# Tagged Questions

Questions about abstract measure and Lebesgue integral theory. Also concerns such properties as measurability of maps and sets.

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### Why do probabilists take random variables to be Borel (and not Lebesgue) measurable?

I've been studying a bit of probability theory lately and noticed that there seems to be a universal agreement that random variables should be defined as Borel measurable functions on the probability ...
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### Why should one still teach Riemann integration?

In the introduction to chapter VIII of Dieudonné's Foundations of Modern Analysis (Volume 1 of his 13-volume Treatise on Analysis), he makes the following argument: Finally, the reader will ...
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### Is every sigma-algebra the Borel algebra of a topology?

This question arises from the excellent question posed on math.SE by Salvo Tringali, namely, Correspondence between Borel algebras and topology. Since the question was not answered there after some ...
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### Why is Lebesgue integration taught using positive and negative parts of functions?

Background: When I first took measure theory/integration, I was bothered by the idea that the integral of a real-valued function w.r.t. a measure was defined first for nonnegative functions and only ...
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### Why are abelian groups amenable?

A (discrete) group is amenable if it admits a finitely additive probability measure (on all its subsets), invariant under left translation. It is a basic fact that every abelian group is amenable. ...
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### Demystifying the Caratheodory Approach to Measurability

Nowadays, the usual way to extend a measure on an algebra of sets to a measure on a $\sigma$-algebra, the Caratheodory approach, is by using the outer measure $m^*$ and then taking the family of all ...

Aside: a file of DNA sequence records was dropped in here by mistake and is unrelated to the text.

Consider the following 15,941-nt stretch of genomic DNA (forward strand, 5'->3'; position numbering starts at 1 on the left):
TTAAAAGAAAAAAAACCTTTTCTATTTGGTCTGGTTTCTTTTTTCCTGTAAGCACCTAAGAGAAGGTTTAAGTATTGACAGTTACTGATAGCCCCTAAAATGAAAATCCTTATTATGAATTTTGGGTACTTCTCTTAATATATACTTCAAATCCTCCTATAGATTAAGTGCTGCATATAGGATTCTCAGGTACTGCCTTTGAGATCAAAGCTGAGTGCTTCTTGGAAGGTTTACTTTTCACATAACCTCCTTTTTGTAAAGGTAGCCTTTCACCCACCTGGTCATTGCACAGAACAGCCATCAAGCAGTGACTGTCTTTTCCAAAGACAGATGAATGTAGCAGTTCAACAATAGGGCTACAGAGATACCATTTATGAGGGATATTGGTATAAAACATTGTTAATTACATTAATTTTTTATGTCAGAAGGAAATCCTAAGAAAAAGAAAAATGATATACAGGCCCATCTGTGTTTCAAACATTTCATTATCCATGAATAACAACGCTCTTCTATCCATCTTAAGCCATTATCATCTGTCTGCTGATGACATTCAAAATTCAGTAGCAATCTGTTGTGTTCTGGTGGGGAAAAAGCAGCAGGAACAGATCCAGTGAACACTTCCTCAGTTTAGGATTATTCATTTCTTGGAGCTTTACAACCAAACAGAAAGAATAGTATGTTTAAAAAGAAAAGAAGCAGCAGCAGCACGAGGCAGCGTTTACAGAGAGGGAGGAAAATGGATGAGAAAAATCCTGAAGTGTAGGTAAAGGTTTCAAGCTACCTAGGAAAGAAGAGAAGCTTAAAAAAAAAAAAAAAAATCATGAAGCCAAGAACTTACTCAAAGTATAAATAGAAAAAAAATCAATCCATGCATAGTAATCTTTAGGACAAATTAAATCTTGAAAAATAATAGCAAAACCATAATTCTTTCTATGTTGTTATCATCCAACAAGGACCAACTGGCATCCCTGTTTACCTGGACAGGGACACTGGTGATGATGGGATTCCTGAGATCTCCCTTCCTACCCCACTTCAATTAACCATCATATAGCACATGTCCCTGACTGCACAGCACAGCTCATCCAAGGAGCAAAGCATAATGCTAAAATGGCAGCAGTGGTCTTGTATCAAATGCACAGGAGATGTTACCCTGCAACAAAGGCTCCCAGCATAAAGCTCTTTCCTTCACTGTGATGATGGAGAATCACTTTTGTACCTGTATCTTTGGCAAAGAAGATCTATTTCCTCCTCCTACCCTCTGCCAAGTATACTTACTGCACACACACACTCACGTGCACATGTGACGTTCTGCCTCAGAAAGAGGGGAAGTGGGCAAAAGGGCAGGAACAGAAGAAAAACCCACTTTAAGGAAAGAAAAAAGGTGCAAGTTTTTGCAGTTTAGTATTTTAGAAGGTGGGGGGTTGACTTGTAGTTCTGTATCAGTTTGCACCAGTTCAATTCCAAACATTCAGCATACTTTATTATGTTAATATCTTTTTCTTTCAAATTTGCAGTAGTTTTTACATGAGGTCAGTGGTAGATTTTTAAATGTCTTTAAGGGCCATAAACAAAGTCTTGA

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### Non-Borel sets without axiom of choice

This is a simple doubt of mine about the basics of measure theory, which should be easy for the logicians to answer. The example I know of non Borel sets would be a Hamel basis, which needs axiom of ...
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### Is there a measure zero set which isn't meagre?

A subset of ℝ is meagre if it is a countable union of nowhere dense subsets (a set is nowhere dense if every open interval contains an open subinterval that misses the set). Any countable set ...
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### Do invariant measures maximize the integral?

Update: The negative answer to the following question has been provided by Matthew Daws, who won, but also rejected, the bounty of 100 euro that I set over the question. Let $\mathcal M(\mathbb Z)$ ...
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### Translates of null sets

Does there exist a null set of reals $N$ such that every null set is covered by countably many translations of $N$?
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### Measurability and Axiom of choice

In some situations, you need to show Lebesgue-measurability of some function on $\mathbb{R}^n$ and the verification is kind of lengthy and annoying, and even more so because measurability is "obvious" ...